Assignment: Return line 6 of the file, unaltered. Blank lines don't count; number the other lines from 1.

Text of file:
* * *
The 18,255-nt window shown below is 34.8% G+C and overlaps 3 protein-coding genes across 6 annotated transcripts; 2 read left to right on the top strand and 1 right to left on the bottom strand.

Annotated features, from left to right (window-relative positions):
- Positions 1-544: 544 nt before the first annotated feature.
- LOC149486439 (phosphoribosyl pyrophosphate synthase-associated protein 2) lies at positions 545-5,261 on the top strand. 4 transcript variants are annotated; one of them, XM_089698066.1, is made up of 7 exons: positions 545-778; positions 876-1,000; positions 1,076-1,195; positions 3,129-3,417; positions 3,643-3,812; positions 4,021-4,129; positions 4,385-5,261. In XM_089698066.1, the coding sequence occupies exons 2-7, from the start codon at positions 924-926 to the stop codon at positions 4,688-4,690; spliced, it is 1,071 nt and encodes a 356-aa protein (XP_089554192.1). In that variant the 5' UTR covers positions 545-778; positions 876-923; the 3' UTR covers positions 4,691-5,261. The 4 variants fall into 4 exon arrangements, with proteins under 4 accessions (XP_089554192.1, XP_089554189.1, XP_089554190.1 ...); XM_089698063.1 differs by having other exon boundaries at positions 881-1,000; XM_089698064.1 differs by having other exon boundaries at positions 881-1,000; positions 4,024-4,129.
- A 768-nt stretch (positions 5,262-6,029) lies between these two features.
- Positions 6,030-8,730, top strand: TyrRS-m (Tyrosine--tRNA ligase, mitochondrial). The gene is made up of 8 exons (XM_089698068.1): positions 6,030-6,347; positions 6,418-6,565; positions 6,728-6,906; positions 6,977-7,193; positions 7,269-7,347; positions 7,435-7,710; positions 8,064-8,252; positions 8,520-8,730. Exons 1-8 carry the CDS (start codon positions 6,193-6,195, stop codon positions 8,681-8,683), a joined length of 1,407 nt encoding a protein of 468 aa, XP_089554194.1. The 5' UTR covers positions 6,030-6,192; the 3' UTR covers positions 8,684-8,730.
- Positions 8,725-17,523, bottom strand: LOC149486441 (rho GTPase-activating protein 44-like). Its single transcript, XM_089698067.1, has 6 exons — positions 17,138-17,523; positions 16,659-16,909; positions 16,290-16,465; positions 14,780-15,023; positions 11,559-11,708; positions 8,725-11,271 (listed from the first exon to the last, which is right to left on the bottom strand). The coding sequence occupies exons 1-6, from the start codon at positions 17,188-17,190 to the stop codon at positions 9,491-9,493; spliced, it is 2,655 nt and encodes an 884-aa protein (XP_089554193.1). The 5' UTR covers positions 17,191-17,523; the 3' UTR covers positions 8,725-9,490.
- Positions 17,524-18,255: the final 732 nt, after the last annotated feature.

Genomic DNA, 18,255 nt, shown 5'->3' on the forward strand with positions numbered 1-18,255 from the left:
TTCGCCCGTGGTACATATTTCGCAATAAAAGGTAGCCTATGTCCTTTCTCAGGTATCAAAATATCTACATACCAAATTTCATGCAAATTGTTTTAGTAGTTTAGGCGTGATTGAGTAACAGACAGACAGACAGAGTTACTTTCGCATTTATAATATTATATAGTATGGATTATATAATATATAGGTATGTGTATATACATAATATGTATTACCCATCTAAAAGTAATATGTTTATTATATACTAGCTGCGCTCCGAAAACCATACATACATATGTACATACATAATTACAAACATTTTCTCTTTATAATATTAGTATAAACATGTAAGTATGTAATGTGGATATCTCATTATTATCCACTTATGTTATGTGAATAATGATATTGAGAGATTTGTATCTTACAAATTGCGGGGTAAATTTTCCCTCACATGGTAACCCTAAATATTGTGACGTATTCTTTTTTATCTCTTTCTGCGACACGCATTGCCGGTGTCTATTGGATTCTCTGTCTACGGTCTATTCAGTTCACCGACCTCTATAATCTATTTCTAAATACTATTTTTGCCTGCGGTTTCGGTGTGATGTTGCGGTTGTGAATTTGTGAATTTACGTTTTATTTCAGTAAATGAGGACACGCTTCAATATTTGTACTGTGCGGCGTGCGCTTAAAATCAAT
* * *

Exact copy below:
- Positions 6,030-8,730, top strand: TyrRS-m (Tyrosine--tRNA ligase, mitochondrial). The gene is made up of 8 exons (XM_089698068.1): positions 6,030-6,347; positions 6,418-6,565; positions 6,728-6,906; positions 6,977-7,193; positions 7,269-7,347; positions 7,435-7,710; positions 8,064-8,252; positions 8,520-8,730. Exons 1-8 carry the CDS (start codon positions 6,193-6,195, stop codon positions 8,681-8,683), a joined length of 1,407 nt encoding a protein of 468 aa, XP_089554194.1. The 5' UTR covers positions 6,030-6,192; the 3' UTR covers positions 8,684-8,730.